Silicon Valley Bank - a California based financial institution linked to its startup and venture capital space - was taken over by Californian financial regulators on March 10 after it faced a run on its funds, racing to withdraw nearly $42 billion.
What is a bank run?
When the depositors of a bank rush to withdraw their funds almost all at once, putting withdrawal pressure on banks that they usually cannot meet. This leads them to fail, or to ask the financial system for support.
It was the second largest bank failure by assets, with assets of $206 billion.
California's Department of Financial Protection and Innovation cited three reasons for the move: the bank's insolvency, its unsafe business practices and its inadequate liquidity positions where it could not pay its dues. The bank run had left it with a negative cash balance of $958 million.
Problems with the bank started after tech companies needed to rely on more cash parked with the bank due to higher borrowing costs and a worsening economic outlook. To meet this, the bank had to sell a tranche of its government securities at a loss worth $1.8 billion in a fire sale. Raising interest rates also meant that these assets were less valuable than when they purchased them, marking a loss of $15 billion on this markdown alone.
Its stock price crashed after the bank considered a stock sale in a bid to raise capital, prompting a run on the bank.
Moreover, in the first sign of troubles abroad, HSBC purchased the British arm of the bank for just one pound in a transaction facilitated by the British government and the Bank of England.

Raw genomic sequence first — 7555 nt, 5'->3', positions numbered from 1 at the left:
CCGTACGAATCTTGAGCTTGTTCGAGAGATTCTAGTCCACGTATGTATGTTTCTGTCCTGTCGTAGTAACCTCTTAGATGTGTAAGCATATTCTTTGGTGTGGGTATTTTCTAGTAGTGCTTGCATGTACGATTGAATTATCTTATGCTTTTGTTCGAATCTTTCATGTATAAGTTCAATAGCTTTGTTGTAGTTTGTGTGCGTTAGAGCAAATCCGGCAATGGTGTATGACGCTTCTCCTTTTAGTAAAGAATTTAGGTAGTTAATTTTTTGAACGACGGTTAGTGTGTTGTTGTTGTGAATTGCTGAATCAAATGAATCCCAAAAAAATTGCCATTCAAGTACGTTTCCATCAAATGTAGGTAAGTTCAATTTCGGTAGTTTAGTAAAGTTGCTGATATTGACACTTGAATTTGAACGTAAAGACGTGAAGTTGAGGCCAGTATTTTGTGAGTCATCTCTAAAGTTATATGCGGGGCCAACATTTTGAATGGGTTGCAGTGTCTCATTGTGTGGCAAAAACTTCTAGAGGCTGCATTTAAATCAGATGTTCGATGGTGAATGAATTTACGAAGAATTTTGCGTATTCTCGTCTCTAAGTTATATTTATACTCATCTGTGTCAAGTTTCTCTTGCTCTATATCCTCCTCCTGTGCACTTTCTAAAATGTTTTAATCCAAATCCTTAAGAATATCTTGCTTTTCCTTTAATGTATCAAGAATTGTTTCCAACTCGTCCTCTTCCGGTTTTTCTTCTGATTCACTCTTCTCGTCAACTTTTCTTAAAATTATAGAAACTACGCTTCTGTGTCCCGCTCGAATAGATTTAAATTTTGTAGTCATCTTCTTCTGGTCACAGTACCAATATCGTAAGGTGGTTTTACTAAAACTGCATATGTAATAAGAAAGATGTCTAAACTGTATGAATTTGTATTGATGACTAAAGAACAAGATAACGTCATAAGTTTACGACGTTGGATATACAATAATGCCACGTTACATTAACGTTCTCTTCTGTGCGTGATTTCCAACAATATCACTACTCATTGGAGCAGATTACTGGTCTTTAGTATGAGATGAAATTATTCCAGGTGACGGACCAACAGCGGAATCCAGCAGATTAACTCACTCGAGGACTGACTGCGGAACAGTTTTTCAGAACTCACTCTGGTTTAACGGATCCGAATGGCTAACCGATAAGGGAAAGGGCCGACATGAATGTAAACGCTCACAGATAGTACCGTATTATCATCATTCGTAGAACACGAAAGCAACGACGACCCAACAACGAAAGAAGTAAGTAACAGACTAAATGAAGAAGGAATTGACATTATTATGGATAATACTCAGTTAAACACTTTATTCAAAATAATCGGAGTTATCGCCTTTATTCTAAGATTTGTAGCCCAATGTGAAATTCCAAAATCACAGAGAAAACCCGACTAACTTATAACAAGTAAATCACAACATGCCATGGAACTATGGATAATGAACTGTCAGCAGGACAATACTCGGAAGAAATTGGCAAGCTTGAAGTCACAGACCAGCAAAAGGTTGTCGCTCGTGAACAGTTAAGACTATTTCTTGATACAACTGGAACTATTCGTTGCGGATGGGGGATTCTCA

March 12: Signature Bank taken over by regulators
In a late-night move on March 12, New York-based Signature Bank was taken over by state regulators. As a crypto-friendly bank, they too had an account at FTX.
It was the third largest bank failure, right behind Silicon Valley Bank.
The New York State Department of Financial Services took over the Signature Bank and appointed the Federal Deposit Insurance Corporation (FDIC) as receiver, like California's regulator did with Silicon Valley Bank.
The FDIC is the federal deposit insurer, that guarantees bank deposits up to $250,000. Further, the assets of the bank have been made marketable by referring them to a new holding entity and full-service bank - Signature Bridge Bank N.A. - to make it more marketable.
The next day, on March 13, US President Joe Biden addressed the situation and said that shareholders would not be rescued but all deposits across all banks would be kept safe.
March 16: Big banks race to rescue First Republic Bank